Here’s what you’ll need to do this:
- Valarm compatible sensors and hardware are available at shop.valarm.net, here’s a direct link to the light sensor seen in this video tutorial
- Valarm connector devices (e.g., ethernet sensor hub or WiFi sensor hub) or Valarm Pro app on an Android
- Environmental sensors turn for remote environmental monitoring / telemetry
- Your real-time Valarm sensor data is available at tools.valarm.net for mapping, graphing, downloading, and forwarding using the Valarm APIs for JSON, KML, GeoRSS, and CSV
Voiceover / Video Transcript:
Hello, my name’s Edward. I’m the president of Valarm. In this video you’ll see how to use Valarm for remote environmental monitoring. There are thousands of sensors compatible with Valarm monitoring solutions. In this video we’ll focus on light sensing.
What you’re seeing here is a Valarm compatible Yoctopuce light sensor. Perhaps you’ve got some plants, a chemical processing plant, gases, vehicles, or something else you’d like to remotely monitor with sensors. With Valarm, you can literally monitor anything, anywhere. As you’ll see in this video, using the Valarm Pro Android mobile app and Yoctopuce USB sensors you have affordable, real-time, mobile sensors to perform remote environmental monitoring.
In this demo setup you see a Sony Android device running the Valarm Pro app, a Yoctopuce USB light sensor, and a Valarm OTG + Charging Y-cable that allows an Android device to talk to external sensors at the same time as charging.
To set up the light sensor, launch the Valarm Pro app and use the menu button to go to All Settings then Yoctopuce, then Meteo and Light. Be sure to Enable Yoctopuce sensors at the top of the screen if you haven’t already then you can click Scan All to verify all of your sensors are properly connected. Scroll down on this screen to see the light sensor settings, where you can set hi and lo threshold values using the sliders. You see our test sensor scan reported a light value of 262 lux. Now I’ll cover the light sensor and scan again to see the change. Now we see I’m getting a current light sensor value of 0 lux. Be sure to turn on the light sensor by clicking the box next to it so that sensor values are uploaded to the Valarm Tools Cloud website.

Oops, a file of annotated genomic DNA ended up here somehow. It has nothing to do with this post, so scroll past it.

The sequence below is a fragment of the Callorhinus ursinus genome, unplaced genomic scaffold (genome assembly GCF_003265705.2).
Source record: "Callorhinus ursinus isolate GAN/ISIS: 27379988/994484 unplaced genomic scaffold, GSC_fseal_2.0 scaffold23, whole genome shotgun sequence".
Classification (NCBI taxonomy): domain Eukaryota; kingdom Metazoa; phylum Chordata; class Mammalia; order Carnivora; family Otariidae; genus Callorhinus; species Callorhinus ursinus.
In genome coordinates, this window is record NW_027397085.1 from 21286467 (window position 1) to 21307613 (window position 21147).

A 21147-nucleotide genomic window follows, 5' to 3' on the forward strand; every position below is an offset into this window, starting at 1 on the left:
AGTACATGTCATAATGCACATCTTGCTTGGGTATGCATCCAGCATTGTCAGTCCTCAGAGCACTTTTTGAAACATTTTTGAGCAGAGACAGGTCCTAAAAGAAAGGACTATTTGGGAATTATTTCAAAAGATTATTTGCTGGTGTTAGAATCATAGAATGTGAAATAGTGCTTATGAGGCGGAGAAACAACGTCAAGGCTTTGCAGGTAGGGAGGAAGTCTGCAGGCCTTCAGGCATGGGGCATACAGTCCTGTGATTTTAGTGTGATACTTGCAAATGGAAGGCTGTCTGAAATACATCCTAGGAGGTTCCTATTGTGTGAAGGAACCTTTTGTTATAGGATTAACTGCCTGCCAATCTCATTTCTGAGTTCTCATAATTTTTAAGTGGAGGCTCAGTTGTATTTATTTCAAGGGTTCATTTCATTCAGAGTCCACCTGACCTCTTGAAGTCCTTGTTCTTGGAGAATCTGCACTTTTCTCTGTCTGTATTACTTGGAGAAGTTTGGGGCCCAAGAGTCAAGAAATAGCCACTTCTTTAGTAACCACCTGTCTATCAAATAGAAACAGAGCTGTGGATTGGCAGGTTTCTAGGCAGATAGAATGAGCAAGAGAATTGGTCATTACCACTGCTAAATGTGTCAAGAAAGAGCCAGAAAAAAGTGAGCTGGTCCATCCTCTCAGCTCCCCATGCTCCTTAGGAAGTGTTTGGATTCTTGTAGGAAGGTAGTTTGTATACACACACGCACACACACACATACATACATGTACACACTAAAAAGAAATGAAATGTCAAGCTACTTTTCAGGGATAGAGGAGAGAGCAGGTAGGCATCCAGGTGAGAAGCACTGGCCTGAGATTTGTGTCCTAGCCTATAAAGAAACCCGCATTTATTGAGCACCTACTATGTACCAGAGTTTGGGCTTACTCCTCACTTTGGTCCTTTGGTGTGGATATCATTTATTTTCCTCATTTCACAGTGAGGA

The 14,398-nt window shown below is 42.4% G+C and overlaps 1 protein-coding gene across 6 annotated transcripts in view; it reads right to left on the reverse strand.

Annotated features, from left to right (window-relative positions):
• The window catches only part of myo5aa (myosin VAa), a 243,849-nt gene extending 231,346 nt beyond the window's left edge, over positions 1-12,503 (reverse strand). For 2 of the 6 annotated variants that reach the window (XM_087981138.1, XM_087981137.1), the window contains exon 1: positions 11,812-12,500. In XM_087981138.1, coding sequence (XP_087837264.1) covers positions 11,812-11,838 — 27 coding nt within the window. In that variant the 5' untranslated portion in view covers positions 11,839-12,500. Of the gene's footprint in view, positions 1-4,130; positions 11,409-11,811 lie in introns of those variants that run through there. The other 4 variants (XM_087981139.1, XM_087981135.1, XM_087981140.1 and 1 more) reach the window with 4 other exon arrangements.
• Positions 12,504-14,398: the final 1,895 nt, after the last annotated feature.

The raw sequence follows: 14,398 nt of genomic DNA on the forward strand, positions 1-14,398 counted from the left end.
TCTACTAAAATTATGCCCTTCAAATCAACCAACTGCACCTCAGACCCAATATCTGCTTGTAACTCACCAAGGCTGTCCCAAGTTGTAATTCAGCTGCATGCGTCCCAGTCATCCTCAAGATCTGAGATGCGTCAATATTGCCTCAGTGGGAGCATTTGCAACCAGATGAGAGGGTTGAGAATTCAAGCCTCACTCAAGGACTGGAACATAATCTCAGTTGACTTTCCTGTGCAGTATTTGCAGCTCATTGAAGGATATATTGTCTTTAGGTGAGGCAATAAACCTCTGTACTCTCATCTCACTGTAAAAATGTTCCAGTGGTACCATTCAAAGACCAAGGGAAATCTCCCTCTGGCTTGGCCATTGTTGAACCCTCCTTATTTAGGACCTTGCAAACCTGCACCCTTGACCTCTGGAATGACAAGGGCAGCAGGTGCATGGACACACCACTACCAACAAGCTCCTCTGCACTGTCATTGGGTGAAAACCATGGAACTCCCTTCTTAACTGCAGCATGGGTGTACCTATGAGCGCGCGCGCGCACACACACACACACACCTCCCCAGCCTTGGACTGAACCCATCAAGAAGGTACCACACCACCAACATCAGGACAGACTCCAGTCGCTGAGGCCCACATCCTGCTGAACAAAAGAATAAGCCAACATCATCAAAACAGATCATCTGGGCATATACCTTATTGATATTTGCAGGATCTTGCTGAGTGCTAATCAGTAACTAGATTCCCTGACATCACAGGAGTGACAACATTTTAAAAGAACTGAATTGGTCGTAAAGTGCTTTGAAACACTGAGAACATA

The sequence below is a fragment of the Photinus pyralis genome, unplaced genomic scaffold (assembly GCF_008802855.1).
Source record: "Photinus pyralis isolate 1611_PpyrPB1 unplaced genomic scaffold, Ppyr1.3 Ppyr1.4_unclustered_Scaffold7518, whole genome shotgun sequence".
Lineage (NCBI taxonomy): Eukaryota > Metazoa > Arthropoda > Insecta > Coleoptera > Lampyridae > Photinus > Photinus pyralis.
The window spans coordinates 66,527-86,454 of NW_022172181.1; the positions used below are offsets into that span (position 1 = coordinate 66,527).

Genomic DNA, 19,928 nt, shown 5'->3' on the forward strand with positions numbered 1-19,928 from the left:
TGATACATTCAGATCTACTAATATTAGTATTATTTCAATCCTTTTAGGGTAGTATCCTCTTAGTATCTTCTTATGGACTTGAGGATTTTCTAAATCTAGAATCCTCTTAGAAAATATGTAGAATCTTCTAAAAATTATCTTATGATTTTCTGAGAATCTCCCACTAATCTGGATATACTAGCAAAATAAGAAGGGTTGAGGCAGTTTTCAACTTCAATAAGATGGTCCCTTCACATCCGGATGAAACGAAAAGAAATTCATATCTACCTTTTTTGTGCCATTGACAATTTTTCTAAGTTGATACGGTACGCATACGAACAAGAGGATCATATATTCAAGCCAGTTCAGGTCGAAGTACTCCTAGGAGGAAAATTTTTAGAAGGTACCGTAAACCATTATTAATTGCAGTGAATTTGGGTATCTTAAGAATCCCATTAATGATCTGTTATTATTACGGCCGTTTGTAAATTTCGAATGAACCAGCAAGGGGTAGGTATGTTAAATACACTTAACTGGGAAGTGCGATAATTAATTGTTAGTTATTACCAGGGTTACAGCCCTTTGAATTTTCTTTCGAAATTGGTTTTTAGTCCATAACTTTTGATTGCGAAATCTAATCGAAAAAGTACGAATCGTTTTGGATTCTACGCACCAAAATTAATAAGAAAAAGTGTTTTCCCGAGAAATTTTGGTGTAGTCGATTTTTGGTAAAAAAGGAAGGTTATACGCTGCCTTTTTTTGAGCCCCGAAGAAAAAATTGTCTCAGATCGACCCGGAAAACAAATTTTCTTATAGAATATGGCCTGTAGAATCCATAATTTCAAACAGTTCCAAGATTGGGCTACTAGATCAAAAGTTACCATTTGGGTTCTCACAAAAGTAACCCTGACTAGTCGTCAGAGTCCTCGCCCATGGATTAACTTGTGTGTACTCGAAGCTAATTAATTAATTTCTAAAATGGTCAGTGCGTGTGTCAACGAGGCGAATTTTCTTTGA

Now I’ll go back to the All Settings screen and turn on the interval timer. This tells Valarm to gather all sensor values at the custom time interval you set, for example, every 30 seconds or every hour.
Our last step is to turn on Valarm Web Integration and link the device to the tools.valarm.net website. Then we’ll be able to map, graph, analyze, and download all of our sensor data from the Valarm Tools Cloud. This device has been configured to report sensor values to the cloud in real-time. For step-by-step instructions on how to do this, watch Valarm’s YouTube video tutorial on linking devices to the web.
We’ve got everything configured, now we’re ready to arm Valarm by clicking Arm on the app’s home screen. Now that Valarm has been deployed and armed, the sensor data is being sent in real-time to the Valarm Tools Cloud website using the Android device’s internet connection: 3G/4G cell network, WiFi, or any other connection. I’ll affect the light sensor readings here by placing by hand over the light sensor and by shining a flashlight on the light sensor.
At the same time you can see your Valarm sensor data on any computer connected to the internet by going to the tools.valarm.net website. Login to your Valarm Tools Cloud account, or register a new one if you don’t have one yet. Once you’re logged in go to the Device Manager and click your Valarm device to see the device details and the latest geo-tagged sensor data. Here you’ll see the latitude and longitude coordinates associated with every sensor reading, in this case you see sensor data collected every 2 seconds.
Click graph sensors then select your sensors of interest to see an interactive graphic of your sensor data. Hover your mouse over the graph to see exact values at that point.
Using the Esri ArcGIS Tools you can see your geo-tagged sensor data on a map. Here I zoomed in to our light sensor demo dataset and when you click on a point you’ll see all of the sensor data collected at that point. In this case each point is an interval timer reading performed every 2 seconds. All Valarm sensor data is geo-tagged with latitude / longitude coordinates using the device’s GPS.
Now you know how to use Valarm’s real-time, mobile sensors for remote environmental monitoring, so get out there and do it! Don’t hesitate to contact us if you have any questions, comments, or suggestions for another video at firstname.lastname@example.org.